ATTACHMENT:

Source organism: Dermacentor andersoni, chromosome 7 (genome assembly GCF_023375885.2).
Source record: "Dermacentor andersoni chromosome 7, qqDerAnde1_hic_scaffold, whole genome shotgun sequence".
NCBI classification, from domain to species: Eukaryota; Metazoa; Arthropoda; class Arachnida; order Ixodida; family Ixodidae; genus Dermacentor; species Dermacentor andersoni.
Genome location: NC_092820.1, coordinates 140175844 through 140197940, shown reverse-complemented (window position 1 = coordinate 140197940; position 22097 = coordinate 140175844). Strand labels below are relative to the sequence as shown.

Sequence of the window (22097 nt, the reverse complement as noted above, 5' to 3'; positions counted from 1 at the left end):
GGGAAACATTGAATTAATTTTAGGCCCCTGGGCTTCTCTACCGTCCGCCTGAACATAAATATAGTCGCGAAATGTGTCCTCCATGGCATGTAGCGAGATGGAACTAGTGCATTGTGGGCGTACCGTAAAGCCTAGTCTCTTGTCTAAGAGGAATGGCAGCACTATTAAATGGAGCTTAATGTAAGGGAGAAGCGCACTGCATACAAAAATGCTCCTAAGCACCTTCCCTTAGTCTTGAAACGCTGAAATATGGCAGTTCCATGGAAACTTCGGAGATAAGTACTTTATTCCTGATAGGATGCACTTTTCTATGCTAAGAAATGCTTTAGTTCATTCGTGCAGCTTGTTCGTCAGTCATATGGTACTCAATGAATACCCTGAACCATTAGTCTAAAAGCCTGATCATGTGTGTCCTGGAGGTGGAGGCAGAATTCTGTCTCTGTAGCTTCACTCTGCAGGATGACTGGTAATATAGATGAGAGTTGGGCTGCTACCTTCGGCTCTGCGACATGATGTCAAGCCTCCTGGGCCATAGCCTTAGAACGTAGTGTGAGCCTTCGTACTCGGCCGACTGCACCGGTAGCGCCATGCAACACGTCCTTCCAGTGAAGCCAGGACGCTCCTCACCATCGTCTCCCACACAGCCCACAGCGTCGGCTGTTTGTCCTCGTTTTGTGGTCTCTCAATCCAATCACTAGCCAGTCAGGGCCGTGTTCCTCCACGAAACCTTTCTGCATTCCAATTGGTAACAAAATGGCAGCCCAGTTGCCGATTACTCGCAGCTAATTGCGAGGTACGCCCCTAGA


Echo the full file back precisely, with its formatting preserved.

Source organism: Dermacentor andersoni, chromosome 7 (genome assembly GCF_023375885.2).
Source record: "Dermacentor andersoni chromosome 7, qqDerAnde1_hic_scaffold, whole genome shotgun sequence".
NCBI classification, from domain to species: Eukaryota; Metazoa; Arthropoda; class Arachnida; order Ixodida; family Ixodidae; genus Dermacentor; species Dermacentor andersoni.
Genome location: NC_092820.1, coordinates 140175844 through 140197940, shown reverse-complemented (window position 1 = coordinate 140197940; position 22097 = coordinate 140175844). Strand labels below are relative to the sequence as shown.

Sequence of the window (22097 nt, the reverse complement as noted above, 5' to 3'; positions counted from 1 at the left end):
GGGAAACATTGAATTAATTTTAGGCCCCTGGGCTTCTCTACCGTCCGCCTGAACATAAATATAGTCGCGAAATGTGTCCTCCATGGCATGTAGCGAGATGGAACTAGTGCATTGTGGGCGTACCGTAAAGCCTAGTCTCTTGTCTAAGAGGAATGGCAGCACTATTAAATGGAGCTTAATGTAAGGGAGAAGCGCACTGCATACAAAAATGCTCCTAAGCACCTTCCCTTAGTCTTGAAACGCTGAAATATGGCAGTTCCATGGAAACTTCGGAGATAAGTACTTTATTCCTGATAGGATGCACTTTTCTATGCTAAGAAATGCTTTAGTTCATTCGTGCAGCTTGTTCGTCAGTCATATGGTACTCAATGAATACCCTGAACCATTAGTCTAAAAGCCTGATCATGTGTGTCCTGGAGGTGGAGGCAGAATTCTGTCTCTGTAGCTTCACTCTGCAGGATGACTGGTAATATAGATGAGAGTTGGGCTGCTACCTTCGGCTCTGCGACATGATGTCAAGCCTCCTGGGCCATAGCCTTAGAACGTAGTGTGAGCCTTCGTACTCGGCCGACTGCACCGGTAGCGCCATGCAACACGTCCTTCCAGTGAAGCCAGGACGCTCCTCACCATCGTCTCCCACACAGCCCACAGCGTCGGCTGTTTGTCCTCGTTTTGTGGTCTCTCAATCCAATCACTAGCCAGTCAGGGCCGTGTTCCTCCACGAAACCTTTCTGCATTCCAATTGGTAACAAAATGGCAGCCCAGTTGCCGATTACTCGCAGCTAATTGCGAGGTACGCCCCTAGA